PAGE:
Let’s dig a little deeper to better understand the problem with trust. Today’s IT puts a lot of effort into monitoring traffic coming and going across the network boundary. They rightfully assume that any threat will come through the internet ingress. However, today’s threat actors know that the front door to the network is being closely watched and any brute force entry will come through that door. Therefore, the bad guys (let’s give them the ominous name of “ethical crusaders”) don’t want to waste time trying to break down the front door. Instead, they want to take advantage of the trust that IT has already bestowed on the private network. If the ethical crusaders can simply get an app downloaded onto any device connected to the private network, then they are “in” and can start wreaking havoc. The crusaders know that they have free reign once they are running on a device connected to the private network because it is trusted. Local subnet traffic isn’t closely monitored and it contains easily discoverable services that assume trust which they can exploit. How do the crusaders download their app onto a trusted device? Where do I begin? Social engineering techniques like phishing emails, malware, email attachments, free mobile apps, image/video file sharing, software vulnerabilities, and many others.
Case in point, some of the biggest cyberattacks in recent history involved simple social engineering attacks based on well-known network vulnerabilities that were exploited because of trusts inherent on private networks. Sony was hacked not once, but twice–PlayStation Network and Sony Pictures (a reminder that one must never upset the North Koreans). Target had its own POS devices compromised allowing credit card data to be sent directly to the hackers in virtual real-time as a credit card was swiped. Adobe had the entire source code for the ColdFusion product stolen as well as parts of the source codes for Acrobat Reader and Photoshop. All of these attacks took advantage of social engineering techniques that allowed a machine to be compromised whether that machine was fixed to a private network with internet access or a device that was compromised on the outside and brought inside the private network. Let me reiterate, these were all private networks. Needless to say, these corporations are large enough to have the IT manpower to prevent successful cyber-attacks. If the big boys can’t defend their private networks, what hope do the rest of us have? There must be a better way, right!?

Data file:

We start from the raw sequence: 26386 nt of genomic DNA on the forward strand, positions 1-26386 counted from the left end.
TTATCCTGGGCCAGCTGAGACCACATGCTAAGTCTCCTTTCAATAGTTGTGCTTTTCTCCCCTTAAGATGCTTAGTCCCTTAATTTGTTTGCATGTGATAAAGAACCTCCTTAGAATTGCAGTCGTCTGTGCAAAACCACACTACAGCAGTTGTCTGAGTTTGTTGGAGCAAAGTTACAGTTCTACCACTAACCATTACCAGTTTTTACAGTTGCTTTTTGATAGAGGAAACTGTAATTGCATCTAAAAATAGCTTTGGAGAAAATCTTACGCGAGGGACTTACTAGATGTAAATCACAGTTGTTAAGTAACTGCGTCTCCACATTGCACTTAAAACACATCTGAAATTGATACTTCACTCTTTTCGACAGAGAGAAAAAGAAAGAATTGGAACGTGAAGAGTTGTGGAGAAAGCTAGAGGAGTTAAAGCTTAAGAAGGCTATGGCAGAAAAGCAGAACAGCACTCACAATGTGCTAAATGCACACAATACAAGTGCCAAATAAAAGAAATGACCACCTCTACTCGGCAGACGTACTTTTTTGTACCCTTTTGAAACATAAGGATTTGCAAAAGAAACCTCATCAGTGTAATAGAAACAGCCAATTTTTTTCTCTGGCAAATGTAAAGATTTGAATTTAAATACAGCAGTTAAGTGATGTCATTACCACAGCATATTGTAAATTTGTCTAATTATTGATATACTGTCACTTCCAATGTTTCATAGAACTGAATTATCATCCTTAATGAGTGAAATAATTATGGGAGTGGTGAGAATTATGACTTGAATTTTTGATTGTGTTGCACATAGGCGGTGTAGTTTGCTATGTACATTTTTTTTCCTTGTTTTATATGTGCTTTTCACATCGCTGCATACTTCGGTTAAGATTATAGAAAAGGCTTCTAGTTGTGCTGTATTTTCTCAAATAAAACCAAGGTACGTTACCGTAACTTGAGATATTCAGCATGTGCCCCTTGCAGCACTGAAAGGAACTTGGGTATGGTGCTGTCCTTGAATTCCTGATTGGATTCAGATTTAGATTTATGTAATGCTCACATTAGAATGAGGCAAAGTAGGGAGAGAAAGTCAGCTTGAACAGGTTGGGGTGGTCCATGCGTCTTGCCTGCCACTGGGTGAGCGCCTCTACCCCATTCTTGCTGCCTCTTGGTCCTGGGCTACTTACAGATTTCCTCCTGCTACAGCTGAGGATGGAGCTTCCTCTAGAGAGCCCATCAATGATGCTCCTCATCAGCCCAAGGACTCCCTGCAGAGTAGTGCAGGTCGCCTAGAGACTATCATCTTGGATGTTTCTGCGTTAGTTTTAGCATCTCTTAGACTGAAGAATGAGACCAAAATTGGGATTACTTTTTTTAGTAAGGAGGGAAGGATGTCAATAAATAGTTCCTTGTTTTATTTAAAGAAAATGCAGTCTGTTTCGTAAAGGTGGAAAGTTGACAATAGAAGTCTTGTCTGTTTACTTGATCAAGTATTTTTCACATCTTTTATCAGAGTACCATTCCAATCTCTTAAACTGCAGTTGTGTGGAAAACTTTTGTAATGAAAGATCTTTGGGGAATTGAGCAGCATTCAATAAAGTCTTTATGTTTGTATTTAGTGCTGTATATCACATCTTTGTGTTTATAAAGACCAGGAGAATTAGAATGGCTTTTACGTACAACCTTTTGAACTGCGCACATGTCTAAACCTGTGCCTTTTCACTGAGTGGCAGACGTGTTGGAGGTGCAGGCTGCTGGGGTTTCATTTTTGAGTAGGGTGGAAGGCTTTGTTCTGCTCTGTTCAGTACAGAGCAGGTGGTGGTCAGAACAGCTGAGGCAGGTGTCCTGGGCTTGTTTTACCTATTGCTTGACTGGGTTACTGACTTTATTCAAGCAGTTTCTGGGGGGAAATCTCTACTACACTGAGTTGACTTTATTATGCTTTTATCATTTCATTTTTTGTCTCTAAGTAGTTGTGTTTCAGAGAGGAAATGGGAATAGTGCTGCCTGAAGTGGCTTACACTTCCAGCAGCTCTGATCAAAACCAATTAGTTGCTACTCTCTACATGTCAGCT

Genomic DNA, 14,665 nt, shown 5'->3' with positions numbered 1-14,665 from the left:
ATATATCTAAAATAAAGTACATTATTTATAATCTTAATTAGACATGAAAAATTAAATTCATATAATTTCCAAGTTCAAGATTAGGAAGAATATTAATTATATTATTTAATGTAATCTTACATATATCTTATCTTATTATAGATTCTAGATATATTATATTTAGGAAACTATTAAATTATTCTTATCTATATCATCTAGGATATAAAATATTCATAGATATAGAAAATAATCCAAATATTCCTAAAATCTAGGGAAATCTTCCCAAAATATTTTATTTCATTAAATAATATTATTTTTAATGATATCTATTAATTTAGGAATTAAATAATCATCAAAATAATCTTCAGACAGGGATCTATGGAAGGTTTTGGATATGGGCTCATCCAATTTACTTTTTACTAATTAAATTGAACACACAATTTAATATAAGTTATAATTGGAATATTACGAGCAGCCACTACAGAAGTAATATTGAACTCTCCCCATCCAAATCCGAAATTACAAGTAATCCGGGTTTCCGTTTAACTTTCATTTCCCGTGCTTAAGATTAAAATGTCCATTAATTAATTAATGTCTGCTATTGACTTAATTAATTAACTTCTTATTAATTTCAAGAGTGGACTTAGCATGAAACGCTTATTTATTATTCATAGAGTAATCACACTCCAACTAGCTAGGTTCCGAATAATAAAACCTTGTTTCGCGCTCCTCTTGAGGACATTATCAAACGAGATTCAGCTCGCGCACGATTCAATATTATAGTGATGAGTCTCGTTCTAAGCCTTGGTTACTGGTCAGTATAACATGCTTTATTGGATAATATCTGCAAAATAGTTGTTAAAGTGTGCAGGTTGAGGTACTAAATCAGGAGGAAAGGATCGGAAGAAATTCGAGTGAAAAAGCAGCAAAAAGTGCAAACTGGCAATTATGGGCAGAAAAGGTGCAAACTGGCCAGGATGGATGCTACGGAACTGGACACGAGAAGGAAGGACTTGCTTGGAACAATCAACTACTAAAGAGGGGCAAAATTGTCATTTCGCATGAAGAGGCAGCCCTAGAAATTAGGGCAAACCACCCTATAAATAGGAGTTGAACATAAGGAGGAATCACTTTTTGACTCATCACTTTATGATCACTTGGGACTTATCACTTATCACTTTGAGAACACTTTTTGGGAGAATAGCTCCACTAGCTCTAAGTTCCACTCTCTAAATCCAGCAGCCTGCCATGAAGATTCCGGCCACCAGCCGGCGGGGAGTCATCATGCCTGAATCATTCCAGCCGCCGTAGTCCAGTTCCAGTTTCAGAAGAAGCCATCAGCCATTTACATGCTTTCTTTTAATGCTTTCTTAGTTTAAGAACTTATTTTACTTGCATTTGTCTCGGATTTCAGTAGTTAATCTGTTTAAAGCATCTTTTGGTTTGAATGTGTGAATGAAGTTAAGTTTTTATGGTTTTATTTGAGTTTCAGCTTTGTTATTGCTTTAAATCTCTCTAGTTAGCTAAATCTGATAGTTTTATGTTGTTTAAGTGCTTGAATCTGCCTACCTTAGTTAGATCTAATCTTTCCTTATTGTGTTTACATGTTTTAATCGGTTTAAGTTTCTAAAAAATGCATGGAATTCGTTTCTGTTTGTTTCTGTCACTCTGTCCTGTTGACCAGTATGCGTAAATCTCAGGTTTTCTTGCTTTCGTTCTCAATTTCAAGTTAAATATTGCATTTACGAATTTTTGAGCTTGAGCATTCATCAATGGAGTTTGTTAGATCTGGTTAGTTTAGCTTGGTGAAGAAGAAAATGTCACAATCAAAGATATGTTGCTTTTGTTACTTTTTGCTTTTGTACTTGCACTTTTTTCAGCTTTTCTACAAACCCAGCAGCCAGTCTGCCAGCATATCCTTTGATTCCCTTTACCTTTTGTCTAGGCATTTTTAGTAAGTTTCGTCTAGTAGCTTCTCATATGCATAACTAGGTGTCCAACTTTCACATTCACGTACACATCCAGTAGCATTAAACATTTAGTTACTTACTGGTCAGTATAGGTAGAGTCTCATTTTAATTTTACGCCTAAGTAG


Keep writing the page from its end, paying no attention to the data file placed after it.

Zero trust—trust nothing
The good news is that there is a better way. However, the better way requires a different way of thinking. It also requires changes in how software is written, something that will take time and cooperation amongst software technology companies throughout the industry. It puts emphasis on rigorously proving the identities of people, devices, and software services and then using granular access controls to grant the minimum necessary rights to those validated people, devices, and software services. No longer can we assume trust based on network proximity or domains. Simply put, trust no one, trust nothing.
Maybe you have already heard of the term zero trust. It reached fad status in the past year or two. Fad or not, it is a real concept that has a lot of validity. The problem is that it does require fundamental changes in network architectures and software stacks. Let’s dig a little deeper into the zero trust mantra.
According to Doug Barth and Evan Gilman, authors of the book, Zero Trust Networks: Building Secure Systems in Untrusted Networks, there are five fundamental assertions about networks:
The network is always assumed to be hostile
External and internal threats exist on the network at all times
Network locality is not sufficient for deciding trust in a network
Every device, user, and network flow is authenticated and authorized
Policies must be dynamic and calculated from as many sources of data as possible
The challenge to moving to zero trust networking begins with the software stacks many entities currently use. Many of these software stacks are on-premises and legacy, meaning they do not follow the zero trust mantra. It will take time for these on-premises systems to catch up. It could be years before real progress is realized in the on-premises software space. Wait a minute. If on-premises software stacks have to change in order to begin implementing zero trust networking, and it could take years for those on-premises software stacks to change, it sounds like all hope is lost for the time being! Ugh! No, hope is not lost. In the next part of this series, I’ll discuss steps you should consider now to implement zero trust in your corporation.